7. And a quick follow-up to my last point there: If you set two groups of strawberries in front of an American, one with huge red ones, and another group of smaller less shapely and colorful ones, which would they eat?

    In almost all cases, they eat the big red chemically perfected one, despite the little misshapen strawberries tasting significantly better.

    The big red ones are quantity, the little delicious ones are quality. So which do you make and sell?

    I got that from Paul Barnett, and he’s right (in part because that was an actual observation, but a great parallel to just about anything in our culture, including video games).

  8. Not to derail this but Ryan mentioned Paul… designers from the only two games in development that I am eagerly awaiting… It’s the Twilight Zone!

  9. “and disintegrate on contact in a blaze of coconut and anti-coconut particles, emitting a neutron.”

    No mate, coconut and anti-coconut particles emit a photon when they come in contact. A neutron is what you get from coconut undergoing alpha-decay… ;)

    But seriously, nice article. Any engineer will tell you that any non-trivial system is (1) made up of many parts (2) behaves in un-expected ways due to interaction of said parts. It takes ingenuity, massive resources and even a little luck to get such a complex system working correctly. Well those and a realy good QA department.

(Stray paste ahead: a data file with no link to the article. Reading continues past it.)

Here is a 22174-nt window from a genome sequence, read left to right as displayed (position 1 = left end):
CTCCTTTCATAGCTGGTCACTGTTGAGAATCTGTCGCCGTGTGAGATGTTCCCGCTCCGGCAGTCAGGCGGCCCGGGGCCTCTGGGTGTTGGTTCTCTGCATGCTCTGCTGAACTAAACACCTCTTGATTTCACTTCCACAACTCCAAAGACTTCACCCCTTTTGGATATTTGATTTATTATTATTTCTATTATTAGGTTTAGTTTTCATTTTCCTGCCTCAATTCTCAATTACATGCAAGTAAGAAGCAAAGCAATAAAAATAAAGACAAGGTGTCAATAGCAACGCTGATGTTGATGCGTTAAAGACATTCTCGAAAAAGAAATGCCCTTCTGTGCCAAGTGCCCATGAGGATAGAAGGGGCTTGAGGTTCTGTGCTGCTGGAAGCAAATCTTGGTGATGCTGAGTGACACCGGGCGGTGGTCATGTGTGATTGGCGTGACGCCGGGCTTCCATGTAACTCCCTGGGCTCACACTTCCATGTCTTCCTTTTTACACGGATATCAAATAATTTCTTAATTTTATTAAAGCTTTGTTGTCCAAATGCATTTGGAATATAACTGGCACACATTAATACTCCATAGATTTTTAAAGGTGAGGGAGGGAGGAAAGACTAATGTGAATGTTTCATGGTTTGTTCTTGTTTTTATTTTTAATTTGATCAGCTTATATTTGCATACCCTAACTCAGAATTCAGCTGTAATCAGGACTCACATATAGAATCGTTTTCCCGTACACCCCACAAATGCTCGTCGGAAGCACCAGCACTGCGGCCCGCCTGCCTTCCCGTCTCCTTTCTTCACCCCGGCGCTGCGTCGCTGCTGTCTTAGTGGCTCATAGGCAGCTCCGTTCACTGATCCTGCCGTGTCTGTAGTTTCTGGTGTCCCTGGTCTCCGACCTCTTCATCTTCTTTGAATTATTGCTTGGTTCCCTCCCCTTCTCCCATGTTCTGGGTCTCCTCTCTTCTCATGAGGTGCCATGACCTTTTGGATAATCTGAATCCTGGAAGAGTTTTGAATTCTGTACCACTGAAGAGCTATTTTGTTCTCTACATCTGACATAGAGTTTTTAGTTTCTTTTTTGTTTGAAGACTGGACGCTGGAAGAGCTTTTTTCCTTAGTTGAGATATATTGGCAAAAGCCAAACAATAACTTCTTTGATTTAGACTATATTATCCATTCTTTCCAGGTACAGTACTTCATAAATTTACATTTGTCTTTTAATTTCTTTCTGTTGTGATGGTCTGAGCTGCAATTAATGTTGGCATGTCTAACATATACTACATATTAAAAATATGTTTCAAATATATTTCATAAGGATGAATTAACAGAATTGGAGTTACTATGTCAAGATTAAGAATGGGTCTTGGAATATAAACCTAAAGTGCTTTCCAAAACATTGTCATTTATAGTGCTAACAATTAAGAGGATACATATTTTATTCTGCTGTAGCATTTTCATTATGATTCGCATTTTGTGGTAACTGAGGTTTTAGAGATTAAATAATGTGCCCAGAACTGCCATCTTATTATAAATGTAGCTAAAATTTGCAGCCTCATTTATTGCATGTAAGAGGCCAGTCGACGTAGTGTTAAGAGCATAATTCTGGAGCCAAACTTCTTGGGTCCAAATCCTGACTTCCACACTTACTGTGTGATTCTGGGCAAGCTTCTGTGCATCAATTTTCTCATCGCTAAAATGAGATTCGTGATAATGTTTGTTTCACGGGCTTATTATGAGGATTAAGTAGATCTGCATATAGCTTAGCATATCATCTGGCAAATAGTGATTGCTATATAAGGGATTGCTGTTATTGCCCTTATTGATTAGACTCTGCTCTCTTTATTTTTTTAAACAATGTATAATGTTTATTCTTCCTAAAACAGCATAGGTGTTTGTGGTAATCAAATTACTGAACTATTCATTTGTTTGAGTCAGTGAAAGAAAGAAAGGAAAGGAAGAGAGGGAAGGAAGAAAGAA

But I have a feeling you’re talking less about bugs and more about the game being enjoyable/fun/polished/whatever over-all. The problem is, no one knows what makes a *good* (well integrated, fun) game, or at least no one is admitting to knowing, including Blizzard ;)

    I don’t think WoW is the be-all-end-all of games, even if they did get many of the components right. And I’m saying that as someone who has been playing it for the last 2.5 years. I’m not a developer, but as an educated player, here are my top “good game” components:
    1. KISS
    If you don’t keep-it-simple, your players will give up (or not even begin), especially those new to games. Simple intro, simple controls, simple progression (quests that guide you, etc.).
    2. Low system requirements
    So many games require a top-of-the-line system to play them. Guess how many people are *not* willing to spend huge amounts of money on their computer (or don’t have said money).
    3. Interface mods
    The ability to change the game interface to look and behave the way *you* want? Awesome! I would have given up on WoW loooong before had I been stuck with using Blizzard’s idea of a good interface. I don’t remember any other game before WoW that let me do that, at least not as easily and not so drastically.
    4. Content+Graphics
    Duh :)

    That’s pretty much it. Keep It Simple. Let Them Play It. Let Them Change It. Give Em Content and Make It Look Pretty.
    Everything else is just details and QA.
    Especially QA.

    I just wish Blizzard has chosen Perl or Tcl as the embedded scripting language instead of Lua. Hint, hint… :D

  10. That was a pretty amazingly strained analogy! However it does succinctly sum up the challenge faced by game developers, especially when they’re working with $60 million in development money and their Cthulu-spawning cake represents the destruction of all their hopes and dreams.